Articles by Expatriate Author Julia Taylor

More From This Expatriate Author

I love to write.

Luckily, being an expatriate in Mexico gives me lots of good ideas for articles. Here are links to some of my articles, most of which get their inspiration from my life in Mexico.

Articles Published on
Mexico Connect

Epatriate Life in Mexico

  • Wealth
  • Kooks in the Kitchen and Great Social Skills: A Mother’s Trade-off in Mexico
  • How to Teach ESL in Mexico

  • How to Make Teaching English in Mexico a Reality Part 1:
    Making Plans and Gathering Documents
  • How to Make Teaching English in Mexico a Reality Part 2:
    In Mexico: Marketing Yourself, Selecting a School and Being Successful
  • How to Make Teaching English in Mexico a Reality Part 3:
    How to Plan Realistic, Communicative Practices in the ESL Classroom
  • How to Make Teaching English in Mexico a Reality Part 4:
    Private ESL Classes in Mexico: How to Avoid the 5 Most Common Pitfalls (Plus One Non-Pitfall).
  • Morelos State Travel Guide

  • The State of Morelos – An Overview
  • Travel the Zapata Route in Morelos Part 1:
    The Land Was in His Heart
  • Travel the Zapata Route in Morelos Part 2 :
    His Heart Stopped Beating
  • Santa Maria Morelos Puts Heart into Its Festivals
  • Morelos’s Exotic Foods for the Brave at Heart
  • Las Estacas Natural Water Park
  • Everybody’s Happy at Morelos’s Las Huertas Adventure Paradise
  • The Pre-Hispanic, the Colonial, the Royal Roads of Morelos and Puebla
  • Tepoztlan Has it All Part 1 A Street Market, Food Market, the Zocalo, and a 16th Century Church
  • Tepoztlan Has it All Part 2 The Monastery, Museum, Pyramid Hike, Tepoznieves, Walking Tour and How to Get There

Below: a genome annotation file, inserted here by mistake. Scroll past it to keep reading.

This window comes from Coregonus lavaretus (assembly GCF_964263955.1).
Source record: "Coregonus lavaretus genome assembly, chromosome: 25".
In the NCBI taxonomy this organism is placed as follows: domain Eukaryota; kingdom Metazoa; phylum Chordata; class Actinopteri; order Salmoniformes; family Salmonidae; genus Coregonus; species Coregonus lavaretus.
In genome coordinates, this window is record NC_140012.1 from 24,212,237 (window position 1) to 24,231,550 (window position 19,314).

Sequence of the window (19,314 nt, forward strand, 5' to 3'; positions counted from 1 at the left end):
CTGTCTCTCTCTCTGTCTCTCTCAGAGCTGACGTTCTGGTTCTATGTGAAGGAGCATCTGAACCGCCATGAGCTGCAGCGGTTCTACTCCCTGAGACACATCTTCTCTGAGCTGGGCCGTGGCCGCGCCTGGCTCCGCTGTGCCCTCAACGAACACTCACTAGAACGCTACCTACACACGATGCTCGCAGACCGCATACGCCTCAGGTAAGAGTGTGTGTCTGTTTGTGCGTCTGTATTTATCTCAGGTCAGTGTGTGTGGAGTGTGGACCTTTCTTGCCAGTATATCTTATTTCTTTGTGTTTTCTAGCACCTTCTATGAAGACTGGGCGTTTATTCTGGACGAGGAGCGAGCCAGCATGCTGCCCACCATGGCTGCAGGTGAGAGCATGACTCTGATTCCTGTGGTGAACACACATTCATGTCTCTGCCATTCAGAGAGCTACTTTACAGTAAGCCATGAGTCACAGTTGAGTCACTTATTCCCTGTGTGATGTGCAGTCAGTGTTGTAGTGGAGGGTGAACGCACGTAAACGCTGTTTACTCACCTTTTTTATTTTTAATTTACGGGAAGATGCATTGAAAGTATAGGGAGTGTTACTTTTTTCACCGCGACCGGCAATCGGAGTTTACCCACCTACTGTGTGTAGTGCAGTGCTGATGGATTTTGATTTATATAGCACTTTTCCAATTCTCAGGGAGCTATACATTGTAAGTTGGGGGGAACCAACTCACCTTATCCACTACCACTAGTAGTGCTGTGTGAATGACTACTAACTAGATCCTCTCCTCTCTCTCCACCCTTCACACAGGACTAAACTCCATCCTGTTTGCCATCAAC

• It’s Hot in Zacatepec Zacatepec has three claims to fame – the sugar mill, the Instituto Technológico de Zacatepec and its soccer stadium.
  • Cuernavaca’s Muros Museum: There’s Heart Within These Walls
  • Family Fun is the Heart of Parque Aquatico Oaxtepec near Cuernavaca, Morelos
  • Play to Your Heart’s Content at the Ex-Hacienda de Temixco in Morelos — Part 1: 32 Acres of Aqua Fun
  • Play to Your Heart’s Content at the Ex-Hacienda de Temixco in Morelos — Part 2: A long and Varied History
  • Handmade Mexican Art at 3 de Mayo, Morelos
  • Its About Variety at El Rollo Water Park in Morelos
  • Papalote Children’s Museum in Cuernavaca: Fun for the Whole Family It’s Worth Two Visits
  • Mexico: The Trick is Living Here Do you like my writing? You can read my e-book Mexico: The Trick is Living Here

    home-sweet-mexico.com is interested in your stories about Mexican immigrants in the US. Click here to read about this inspiring project to collect stories about real people.

    Articles Published on
    Associated Content

  • On a Bus in Mexico City: A True Story About Compassion
  • Corruption Among Teachers and Students in a Mexican High School
  • Light Up This Year’s Party with Your Original Halloween Costume
  • Guide to Annual Halloween Activities Day of the Dead Style in Ocotepec, Morelos
  • Articles Published in
    Other Publications

  • Retire to Mexico: A New Home Town and a New Life
  • HOME

    2 comments

    1. Erik Jorgensen Oct 17

      Hi Julia,
      I bought your 182 page ebook (whew! lol) …. My wife and I are reaching retirement age, and because we don’t really have a lot in savings set aside to be able to maintain our standard of living here in the US, we’re looking to make our social security stretch further by spending 3-6 months of each year in Mexico. But I have an issue which I’d like to get your thoughts concerning. I had my left leg amputated back in 2001 and wear a prosthesis now, which works pretty well, except standing in lines for long periods can be a real challenge. I do have a cane that folds out to become a 3-legged chair that I use when standing (or sitting) in lines now. Do you think something like this would be seen as acceptable for waiting in lines in Mexico or would it be a bother to others? Also, here in the US I wear long pants so my prosthesis isn’t very visible, because here predators see it as a target of opportunity and look at me as an easy mark. But I have a friend who lives in Panama who is 70 years old, and down there old age is respected and many times Panamainians will defer to him and encourage him to go to the front of the line instead of waiting. Do you see something like that happening in Mexico also, or not? Lastly, please don’t think you need to research these areas; after reading your ebook, I believe just your opinions will give me what I need to know.